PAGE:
American Airlines will cut 1% of its schedule — equating to about two flights a day at Philadelphia International Airport — in early July, as the company says it’s trying to build a more resilient schedule after a spate of bad weather, flight cancellations, and disruptions to crew schedules.
The airline, which is Philadelphia’s main air carrier, said it’s also feeling the effects of “labor shortages some of our vendors are contending with and the incredibly quick ramp up of customer demand,” according to a company statement.
Reducing the schedule by “a fraction” will allow the airline “to build in additional resilience and certainty” to its operations, the company said.
“We made targeted changes with the goal of impacting the fewest number of customers by adjusting flights in markets where we have multiple options for re-accommodation,” the company said in a statement. The reductions are planned for July 2 to July 14.
American canceled approximately 300 flights over the weekend. That included 188 flights on Sunday, or 6% of the airline’s schedule that day, according to data tracked by the website FlightAware.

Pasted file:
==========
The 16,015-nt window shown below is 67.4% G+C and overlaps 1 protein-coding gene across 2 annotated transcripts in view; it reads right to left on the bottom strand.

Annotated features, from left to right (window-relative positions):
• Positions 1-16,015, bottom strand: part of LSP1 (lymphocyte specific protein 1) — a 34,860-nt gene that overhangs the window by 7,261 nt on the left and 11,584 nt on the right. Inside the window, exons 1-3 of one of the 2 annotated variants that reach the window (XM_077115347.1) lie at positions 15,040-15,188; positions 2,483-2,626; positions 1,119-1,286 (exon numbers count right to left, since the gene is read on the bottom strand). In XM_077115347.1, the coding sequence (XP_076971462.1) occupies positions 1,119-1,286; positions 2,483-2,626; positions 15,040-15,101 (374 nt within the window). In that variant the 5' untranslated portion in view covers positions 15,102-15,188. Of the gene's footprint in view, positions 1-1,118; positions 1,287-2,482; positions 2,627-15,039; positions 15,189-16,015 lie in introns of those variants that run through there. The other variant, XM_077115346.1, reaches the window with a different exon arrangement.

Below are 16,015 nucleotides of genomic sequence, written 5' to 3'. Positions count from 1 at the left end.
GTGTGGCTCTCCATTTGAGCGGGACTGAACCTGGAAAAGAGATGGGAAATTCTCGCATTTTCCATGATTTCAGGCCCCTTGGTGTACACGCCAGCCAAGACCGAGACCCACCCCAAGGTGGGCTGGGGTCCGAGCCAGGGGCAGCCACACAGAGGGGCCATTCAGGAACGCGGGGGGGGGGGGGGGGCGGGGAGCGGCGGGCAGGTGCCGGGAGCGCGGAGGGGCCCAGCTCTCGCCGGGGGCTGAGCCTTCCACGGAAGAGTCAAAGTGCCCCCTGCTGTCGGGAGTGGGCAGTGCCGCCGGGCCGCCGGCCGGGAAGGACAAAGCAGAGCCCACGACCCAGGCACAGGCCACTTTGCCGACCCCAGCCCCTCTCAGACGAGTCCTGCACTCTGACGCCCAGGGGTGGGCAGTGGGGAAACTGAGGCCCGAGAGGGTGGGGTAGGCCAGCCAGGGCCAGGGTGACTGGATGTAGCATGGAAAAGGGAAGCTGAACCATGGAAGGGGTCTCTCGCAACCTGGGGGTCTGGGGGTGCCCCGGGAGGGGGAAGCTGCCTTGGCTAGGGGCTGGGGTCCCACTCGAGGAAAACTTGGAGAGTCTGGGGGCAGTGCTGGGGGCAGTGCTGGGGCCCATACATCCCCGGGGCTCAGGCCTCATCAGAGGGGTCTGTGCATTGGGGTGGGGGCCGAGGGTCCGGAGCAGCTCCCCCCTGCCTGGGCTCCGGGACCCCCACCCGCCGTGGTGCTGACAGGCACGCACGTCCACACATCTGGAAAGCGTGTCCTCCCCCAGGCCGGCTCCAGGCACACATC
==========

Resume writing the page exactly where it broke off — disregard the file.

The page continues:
Philadelphia experienced relatively few cancellations by American on Sunday — 5, or 2% of American’s scheduled flights — compared with hubs in Charlotte, N.C., which had 33 cancellations, or 5% of the airline’s schedule there, and Dallas, which had 88 cancellations, or 8% of the schedule, according to FlightAware statistics.
Bad weather in such places as Charlotte and Dallas this month can affect the availability of flight crew members if they exceed eligible work time or need to be rerouted elsewhere, an American spokesperson said.
Airlines have been bouncing back from the low points of pandemic travel, as vaccination rates have increased and demand rose for leisure trips to outdoorsy destinations.
At PHL, total domestic air traffic in April — 1.325 million passengers — was up more than 10 times the amount of domestic passengers in April 2020.
American has said it expects its summer schedule at PHL to be down about 30% compared with pre-pandemic levels, with 289 average daily departures vs. 414 in summer 2019.
Dennis Tajer, a spokesperson for the Allied Pilots Association, the union that represents American’s pilots, said facing cancellations now is “a bit stunning to us.”
“American has a very old scheduling system and arcane rules that don’t allow pilots to come in and do the work,” he said.
Cancellations could have been avoided, he said, by “making our scheduling more flexible and adaptive” to match pilots with flights. “We could have come up with near-term solutions.”